Face Masks: How to Make them and How to Use Them

Above is a homemade face mask that was made using the CDC sewing tutorial. Wearing a face mask is a great way to prevent the transmission of Covid-19. Photo by Emma Smith.

Throughout the last few months face masks have become more and more of a commonality, and some stores are now requiring the use of facemasks in order to enter. In addition, KGW’s article “Summer Camps May Reopen May 15; Large Gatherings Canceled Until At Least September in Oregon” by Jeff Thompson and Morgan Romero, says that Governor Kate Brown has requested that all employees who are unable to properly social distance in the workplace must use face masks. She also strongly encourages all Oregonians to wear masks when in public places.

Portlanders are responding to Brown’s request by making their own masks out of household items. Although any form of facial covering is better than none, the Center for Disease Control and Prevention (CDC) has given several patterns you can follow to create the most effective mask possible while staying inside. The following text is a tutorial on how to make your own mask that follows the CDC’s guidelines, paraphrased from the CDC website. The tutorial does involve sewing but the CDC website has two other tutorials that use no-sew methods. 

The materials you need are as follows: 

  • Two rectangles of cotton fabric with the dimensions of 10 inches by 6 inches 
  • Two pieces of elastic that are six inches long (or rubber bands, string, cloth strips, or hair ties) 
  • Needle and thread
  • Scissors
  • A sewing machine (if you do not have a sewing machine you can stitch by hand)

Directions:

1. Cut out two ten-by-six-inch rectangles of cotton fabric (T-shirt fabric or sheets also work). Stack the rectangles as if they were one piece of fabric.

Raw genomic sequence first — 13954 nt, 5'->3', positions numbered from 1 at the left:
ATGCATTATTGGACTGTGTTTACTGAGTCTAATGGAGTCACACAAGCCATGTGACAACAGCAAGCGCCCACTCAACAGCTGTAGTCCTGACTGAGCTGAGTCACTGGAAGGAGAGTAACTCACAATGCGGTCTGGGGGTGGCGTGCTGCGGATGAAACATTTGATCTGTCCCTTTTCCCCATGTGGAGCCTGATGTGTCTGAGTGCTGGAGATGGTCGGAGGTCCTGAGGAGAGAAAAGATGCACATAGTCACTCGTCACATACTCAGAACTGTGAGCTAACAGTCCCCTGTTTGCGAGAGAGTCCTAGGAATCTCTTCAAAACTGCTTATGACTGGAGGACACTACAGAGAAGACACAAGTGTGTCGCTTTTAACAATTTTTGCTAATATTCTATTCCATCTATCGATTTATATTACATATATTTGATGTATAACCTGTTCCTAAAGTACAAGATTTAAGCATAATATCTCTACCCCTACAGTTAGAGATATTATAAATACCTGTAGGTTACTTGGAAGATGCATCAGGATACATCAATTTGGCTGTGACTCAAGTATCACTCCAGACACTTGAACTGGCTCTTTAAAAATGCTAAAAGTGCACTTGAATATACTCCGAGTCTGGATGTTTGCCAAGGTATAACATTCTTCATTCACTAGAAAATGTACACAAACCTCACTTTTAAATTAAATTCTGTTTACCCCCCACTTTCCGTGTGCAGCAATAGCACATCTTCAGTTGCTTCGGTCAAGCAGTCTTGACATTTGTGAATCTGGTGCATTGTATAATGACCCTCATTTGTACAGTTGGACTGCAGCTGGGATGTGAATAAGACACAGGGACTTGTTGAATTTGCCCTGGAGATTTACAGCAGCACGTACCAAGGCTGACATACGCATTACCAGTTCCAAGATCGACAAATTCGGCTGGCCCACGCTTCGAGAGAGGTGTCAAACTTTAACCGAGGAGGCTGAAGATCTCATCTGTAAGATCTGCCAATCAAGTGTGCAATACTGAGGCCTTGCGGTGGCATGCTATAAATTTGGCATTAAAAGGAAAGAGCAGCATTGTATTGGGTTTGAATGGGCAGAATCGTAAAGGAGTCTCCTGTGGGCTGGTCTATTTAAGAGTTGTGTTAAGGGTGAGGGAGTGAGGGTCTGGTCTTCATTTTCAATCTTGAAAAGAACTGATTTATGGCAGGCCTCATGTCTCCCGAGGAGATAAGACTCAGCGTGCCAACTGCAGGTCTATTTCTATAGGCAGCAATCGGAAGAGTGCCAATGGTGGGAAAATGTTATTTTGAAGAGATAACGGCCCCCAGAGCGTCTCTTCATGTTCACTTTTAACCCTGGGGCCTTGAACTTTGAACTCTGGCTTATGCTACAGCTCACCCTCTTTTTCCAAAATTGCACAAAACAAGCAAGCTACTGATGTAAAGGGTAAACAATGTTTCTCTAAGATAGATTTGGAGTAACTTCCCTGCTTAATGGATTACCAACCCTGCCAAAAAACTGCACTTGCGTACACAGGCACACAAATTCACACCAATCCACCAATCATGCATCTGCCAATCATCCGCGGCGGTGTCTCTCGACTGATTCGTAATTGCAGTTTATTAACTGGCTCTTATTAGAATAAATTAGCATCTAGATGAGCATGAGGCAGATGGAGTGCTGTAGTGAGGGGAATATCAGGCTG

2. Fold the long sides ¼ inch and hem (sew). Then fold the short side over ½ inch and stitch down.

3. Run the elastic strips through the wider hem on each side of the mask. You can use a large needle or a bobby pin to thread it through. Tie the ends firmly together; these will be the ear loops. If you do not have elastic, use hair ties or elastic headbands. If you only have string, you can make the ties longer and tie the mask behind your head.

I myself made this particular pattern of face mask from an old cotton skirt I had lying around. The pattern worked well for me and only took me about 45 minutes to make, although I was hand stitching, so if you decide to use a sewing machine it would probably be more like 15-20 minutes. The fabric I used was solid blue so I decided to get a bit creative and draw some paisleys on with a permanent marker to give my mask a bit of a personal touch. I have also seen some people who have embroidered and tie dyed their masks, so there are lots of ways to personalize your mask to your own style.

To inform the public of the best way to use face masks, the CDC has put out the article titled, “How To Wear A Cloth Face Covering” stating that your mask should “Fit snugly but comfortable against the side of the face. Be secure with the ties or ear loops. Allow for breathing without restriction. Be able to be laundered and machine dried without damage or change to shape.” To keep your face mask sterile you should routinely wash your face mask. A washing machine will suffice for sterilization. When removing your mask, you should be cautious not to touch your eyes, nose, and mouth. Additionally, children under the age of two, people with significant breathing problems, and those who are unconscious should not wear face masks. For more information and live updates on COVID-19 please visit the CDC website at cdc.gov. 

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